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Microsoft frees Linux drivers; other closed-source vendors to step up?

The three drivers were released under the GPL v2.0 license

Microsoft Corp.'s move to release three of its drivers to Linux, however technically modest it may be, could put pressure on other closed-source vendors to follow suit.

The uneven availability of drivers for Linux has long contributed to the open-source operating system's forbidding reputation among non-techies, and -- despite its free price tag -- to its slow growth.

According to Greg Kroah-Hartman, a longtime Linux developer for Novell Inc. and the head of the Linux Driver Project, Linux today "supports hundreds of thousands of drivers."

"We support more devices than any other OS ever has," he said. Citing the announcement last month that the coming USB 3.0 technology will be supported by Linux first, Kroah-Hartman said "for huge classes of devices, we usually get drivers first."

At the same time, Kroah-Hartman conceded that Linux users still have a "harder time" getting drivers for some "brand new devices." That's because hardware vendors don't prioritize support for Linux due to its small desktop market share.

Moreover, some vendors who do release Linux drivers decline to make them open-source. Doing so would allow the drivers to be included in the Linux kernel, making the installation process much smoother for users. It would also make it possible for outside developers to tinker with and fix them.

Holdouts include virtualization vendor VMware Inc., Wi-fi chipmaker Broadcom Corp. and, most notably, graphics chipmaker Nvidia Inc.

Nvidia has said it prefers to fix driver issues internally. Others say Nvidia, and others, are more interested in protecting their code from competitors.

Last year, more than 200 developers signed a petition created by the Linux Foundation demanding that all drivers created for Linux also be released open-source.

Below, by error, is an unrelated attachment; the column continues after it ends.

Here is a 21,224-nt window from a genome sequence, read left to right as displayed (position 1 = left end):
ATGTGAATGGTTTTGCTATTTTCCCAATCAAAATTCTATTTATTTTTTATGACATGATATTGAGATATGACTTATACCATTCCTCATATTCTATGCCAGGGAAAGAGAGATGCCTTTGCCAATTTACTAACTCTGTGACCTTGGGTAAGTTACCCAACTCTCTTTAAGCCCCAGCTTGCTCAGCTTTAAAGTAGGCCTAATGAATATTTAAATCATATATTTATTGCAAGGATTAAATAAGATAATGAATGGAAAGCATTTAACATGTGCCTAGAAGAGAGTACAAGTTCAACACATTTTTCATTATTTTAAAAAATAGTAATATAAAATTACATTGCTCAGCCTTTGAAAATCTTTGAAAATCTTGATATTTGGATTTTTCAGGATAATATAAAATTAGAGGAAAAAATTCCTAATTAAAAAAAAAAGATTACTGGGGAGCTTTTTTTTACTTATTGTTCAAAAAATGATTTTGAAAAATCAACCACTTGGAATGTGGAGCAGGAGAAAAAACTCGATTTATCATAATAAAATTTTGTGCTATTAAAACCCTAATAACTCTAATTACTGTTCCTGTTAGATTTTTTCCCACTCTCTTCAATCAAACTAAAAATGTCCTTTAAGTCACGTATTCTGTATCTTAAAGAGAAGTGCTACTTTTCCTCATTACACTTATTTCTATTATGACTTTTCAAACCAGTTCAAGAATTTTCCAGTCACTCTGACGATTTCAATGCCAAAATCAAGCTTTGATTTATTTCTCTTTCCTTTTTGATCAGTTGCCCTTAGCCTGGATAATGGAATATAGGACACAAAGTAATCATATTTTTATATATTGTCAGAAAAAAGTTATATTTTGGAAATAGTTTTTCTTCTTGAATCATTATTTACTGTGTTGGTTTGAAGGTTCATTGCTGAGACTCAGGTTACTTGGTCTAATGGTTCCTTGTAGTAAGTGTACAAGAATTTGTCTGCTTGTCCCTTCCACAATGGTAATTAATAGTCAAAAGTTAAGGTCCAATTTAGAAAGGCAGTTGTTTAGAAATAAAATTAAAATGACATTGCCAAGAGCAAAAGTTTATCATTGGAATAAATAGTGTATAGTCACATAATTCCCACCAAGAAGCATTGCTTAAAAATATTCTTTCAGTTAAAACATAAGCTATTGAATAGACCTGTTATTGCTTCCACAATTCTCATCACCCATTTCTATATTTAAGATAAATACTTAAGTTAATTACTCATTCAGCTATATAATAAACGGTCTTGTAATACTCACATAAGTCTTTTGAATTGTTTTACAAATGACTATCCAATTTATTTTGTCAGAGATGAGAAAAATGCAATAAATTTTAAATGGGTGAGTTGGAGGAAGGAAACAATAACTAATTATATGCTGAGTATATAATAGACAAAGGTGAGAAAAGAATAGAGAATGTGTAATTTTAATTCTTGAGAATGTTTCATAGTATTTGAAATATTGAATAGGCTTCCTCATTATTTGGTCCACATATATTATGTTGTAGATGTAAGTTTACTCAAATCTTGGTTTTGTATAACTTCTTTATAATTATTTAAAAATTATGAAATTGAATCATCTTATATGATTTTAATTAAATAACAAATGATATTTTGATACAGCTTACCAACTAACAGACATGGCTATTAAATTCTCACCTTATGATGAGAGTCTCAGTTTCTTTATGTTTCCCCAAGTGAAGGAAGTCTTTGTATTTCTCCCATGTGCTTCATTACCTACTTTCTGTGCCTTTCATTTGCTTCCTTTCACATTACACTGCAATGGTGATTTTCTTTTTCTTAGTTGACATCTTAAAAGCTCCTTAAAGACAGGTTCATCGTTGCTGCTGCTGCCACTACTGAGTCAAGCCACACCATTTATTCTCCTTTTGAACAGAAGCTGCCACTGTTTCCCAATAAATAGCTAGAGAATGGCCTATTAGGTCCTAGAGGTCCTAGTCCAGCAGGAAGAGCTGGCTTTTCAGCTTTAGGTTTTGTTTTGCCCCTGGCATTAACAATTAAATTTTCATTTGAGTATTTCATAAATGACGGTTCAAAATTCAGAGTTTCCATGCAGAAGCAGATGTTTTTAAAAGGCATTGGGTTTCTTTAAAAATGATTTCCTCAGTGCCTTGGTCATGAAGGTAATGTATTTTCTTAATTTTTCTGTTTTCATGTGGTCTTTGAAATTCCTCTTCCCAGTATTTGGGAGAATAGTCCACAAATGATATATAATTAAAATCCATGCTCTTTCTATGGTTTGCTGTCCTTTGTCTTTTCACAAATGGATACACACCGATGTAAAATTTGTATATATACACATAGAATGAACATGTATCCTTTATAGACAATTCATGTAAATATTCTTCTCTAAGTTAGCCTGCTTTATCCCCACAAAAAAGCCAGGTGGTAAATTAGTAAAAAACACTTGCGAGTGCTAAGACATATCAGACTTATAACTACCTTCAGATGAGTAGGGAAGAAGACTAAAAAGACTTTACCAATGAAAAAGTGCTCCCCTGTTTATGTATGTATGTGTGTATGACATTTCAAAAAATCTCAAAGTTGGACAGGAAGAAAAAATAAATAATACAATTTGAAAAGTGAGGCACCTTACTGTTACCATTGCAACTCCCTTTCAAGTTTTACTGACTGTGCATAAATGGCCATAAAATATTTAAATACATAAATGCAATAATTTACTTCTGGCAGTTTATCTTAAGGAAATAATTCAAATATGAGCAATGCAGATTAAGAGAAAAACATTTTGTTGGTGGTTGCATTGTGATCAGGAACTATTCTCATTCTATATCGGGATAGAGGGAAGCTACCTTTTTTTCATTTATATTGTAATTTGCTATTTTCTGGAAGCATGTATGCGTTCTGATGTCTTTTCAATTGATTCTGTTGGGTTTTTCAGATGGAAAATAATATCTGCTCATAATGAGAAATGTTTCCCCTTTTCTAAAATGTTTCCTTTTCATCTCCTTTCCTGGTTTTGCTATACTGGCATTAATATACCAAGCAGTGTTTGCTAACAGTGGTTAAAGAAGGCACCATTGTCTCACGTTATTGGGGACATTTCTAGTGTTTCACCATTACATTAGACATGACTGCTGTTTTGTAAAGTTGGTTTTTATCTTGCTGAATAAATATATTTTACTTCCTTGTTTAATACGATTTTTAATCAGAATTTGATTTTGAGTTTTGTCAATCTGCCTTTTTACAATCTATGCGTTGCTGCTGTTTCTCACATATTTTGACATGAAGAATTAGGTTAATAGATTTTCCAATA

According to Kroah-Hartman, Microsoft's move publicly affirms the philosophy that "all Linux drivers should be released to the community.... Not all companies agree with that."

Neither VMware, Broadcom nor Nvidia immediately responded to requests for comment.

Microsoft's drivers, which help Linux virtual machines run better under its own Hyper-V virtualization software, are already available for enterprises to add as a patch, and will be available in several months via the next major update of the Linux kernel, Kroah-Hartman said.

"This shows that their customers have been asking to run Linux," he said.

It also shows, in a posting to Slashdot by Sam Ramji, Microsoft's head of open-source strategy, that the company is not trying to undermine Linux or bolster its 2006 claim that Linux violated its patents.

"Our use of the GPL v2.0 license, as requested by the Linux community, means we will not charge a royalty or assert any patents covering the driver code we are contributing," he wrote.

Others, however, were more cynical.

"Microsoft's Linux code? You got chocolate in my peanut butter. [These are] unnecessary drivers for running Linux on Windows," wrote one Linux user, Scott Gilbert, in a tweet.

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More about: Broadcom, CNET, Linux, Microsoft, Novell, Nvidia, VMware
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